After Alhambra pieces take inspiration from the large lustre vases produced during the Nasrid Dynasty (the last Muslim Dynasty in the Iberian peninsula, ruling Granada) in the 14th and 15th centuries which became romantically known as 'Alhambra Vases', and of which only 8 remain in semi-intact existence today. The skill, the legend, the intrigue surrounding these vases captivated and fuelled my fascination to explore a contemporary response to the stunning relics. The forms, the two wing-like handles, the horizontal decorations all reference the originals, the rawness in composition and materiality nodding to their faded beauty. Drawing studies of their intricate surface pattern have been enlarged and explored on the coil and slab built forms creating exciting pattern and shape with a colourful and lively approach.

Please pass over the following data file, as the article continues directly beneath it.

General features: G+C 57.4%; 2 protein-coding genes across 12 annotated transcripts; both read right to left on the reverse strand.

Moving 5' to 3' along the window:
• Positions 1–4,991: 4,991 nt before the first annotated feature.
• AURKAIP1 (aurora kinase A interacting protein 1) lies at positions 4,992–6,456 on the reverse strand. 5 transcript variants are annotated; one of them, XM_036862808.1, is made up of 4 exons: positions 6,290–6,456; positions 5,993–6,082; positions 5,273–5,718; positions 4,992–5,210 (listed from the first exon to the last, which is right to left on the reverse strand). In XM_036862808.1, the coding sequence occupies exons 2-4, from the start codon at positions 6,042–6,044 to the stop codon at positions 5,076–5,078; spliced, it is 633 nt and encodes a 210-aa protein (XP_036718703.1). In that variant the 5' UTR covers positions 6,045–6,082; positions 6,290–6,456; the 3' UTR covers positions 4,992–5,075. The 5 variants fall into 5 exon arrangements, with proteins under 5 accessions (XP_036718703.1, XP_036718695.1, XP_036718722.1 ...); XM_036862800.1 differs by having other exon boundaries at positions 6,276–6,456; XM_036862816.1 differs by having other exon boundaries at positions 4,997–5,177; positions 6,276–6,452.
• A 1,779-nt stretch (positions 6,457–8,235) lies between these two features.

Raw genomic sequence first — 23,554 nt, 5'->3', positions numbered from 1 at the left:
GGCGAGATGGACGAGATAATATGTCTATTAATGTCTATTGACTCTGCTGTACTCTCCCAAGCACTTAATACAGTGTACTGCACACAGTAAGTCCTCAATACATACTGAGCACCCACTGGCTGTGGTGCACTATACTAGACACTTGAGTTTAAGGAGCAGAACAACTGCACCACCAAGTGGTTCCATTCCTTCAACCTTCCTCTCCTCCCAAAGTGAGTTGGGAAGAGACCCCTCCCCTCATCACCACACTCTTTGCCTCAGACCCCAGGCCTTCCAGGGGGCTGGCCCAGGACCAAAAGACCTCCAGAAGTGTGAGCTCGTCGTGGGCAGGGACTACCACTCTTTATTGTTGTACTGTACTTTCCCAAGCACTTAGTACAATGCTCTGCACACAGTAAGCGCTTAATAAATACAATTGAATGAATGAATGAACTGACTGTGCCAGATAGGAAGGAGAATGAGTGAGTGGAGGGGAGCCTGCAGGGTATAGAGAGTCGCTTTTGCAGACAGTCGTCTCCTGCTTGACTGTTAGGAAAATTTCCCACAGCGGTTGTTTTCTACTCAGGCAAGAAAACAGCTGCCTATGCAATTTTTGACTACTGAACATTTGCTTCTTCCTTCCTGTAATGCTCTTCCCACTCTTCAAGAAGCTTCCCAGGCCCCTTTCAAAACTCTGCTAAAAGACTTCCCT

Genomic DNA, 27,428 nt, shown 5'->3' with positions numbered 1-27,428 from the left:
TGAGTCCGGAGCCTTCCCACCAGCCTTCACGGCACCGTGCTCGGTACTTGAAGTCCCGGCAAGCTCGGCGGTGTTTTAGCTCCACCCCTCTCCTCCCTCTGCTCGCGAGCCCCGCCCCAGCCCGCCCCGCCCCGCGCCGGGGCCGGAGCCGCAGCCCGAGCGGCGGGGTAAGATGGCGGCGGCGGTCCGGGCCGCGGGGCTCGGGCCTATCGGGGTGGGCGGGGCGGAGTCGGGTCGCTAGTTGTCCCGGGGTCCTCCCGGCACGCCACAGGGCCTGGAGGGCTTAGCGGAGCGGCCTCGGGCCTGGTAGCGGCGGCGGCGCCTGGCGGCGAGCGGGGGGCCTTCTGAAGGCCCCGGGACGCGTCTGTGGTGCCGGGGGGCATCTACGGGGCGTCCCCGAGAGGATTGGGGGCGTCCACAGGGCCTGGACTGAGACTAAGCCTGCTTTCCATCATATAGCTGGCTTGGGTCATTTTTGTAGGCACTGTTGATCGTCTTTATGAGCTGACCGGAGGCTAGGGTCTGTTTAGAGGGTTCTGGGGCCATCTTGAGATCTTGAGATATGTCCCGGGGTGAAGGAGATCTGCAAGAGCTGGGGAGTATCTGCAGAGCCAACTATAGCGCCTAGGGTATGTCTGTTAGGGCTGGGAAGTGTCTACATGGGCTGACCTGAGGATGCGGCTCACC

Amy Hughes works and exhibits internationally, including high profile Collect art fair with the Crafts Council with Cynthia Corbett Gallery and a spell as Artist in Residence at Konstfack School, Stockholm, Sweden. She was nominated to represent the UK in ‘New Talent’ at the European Ceramic Context 2014 as well as being shortlisted for the inaugural Young Masters Maylis Grand Ceramics Prize 2014 for artists who show an exceptional command of ceramics, alongside an awareness of the heritage of ceramic craft.

  • In 2015, Hughes was chosen as the first Ceramics and Industry Artist in Residence at the Victoria & Albert Museum working in collaboration with 1882Ltd, as well as being selected as one of eleven artists for AWARD at the British Ceramics Biennial ‘presenting new works exemplifying the energy and vitality of the best of British contemporary ceramics practice.’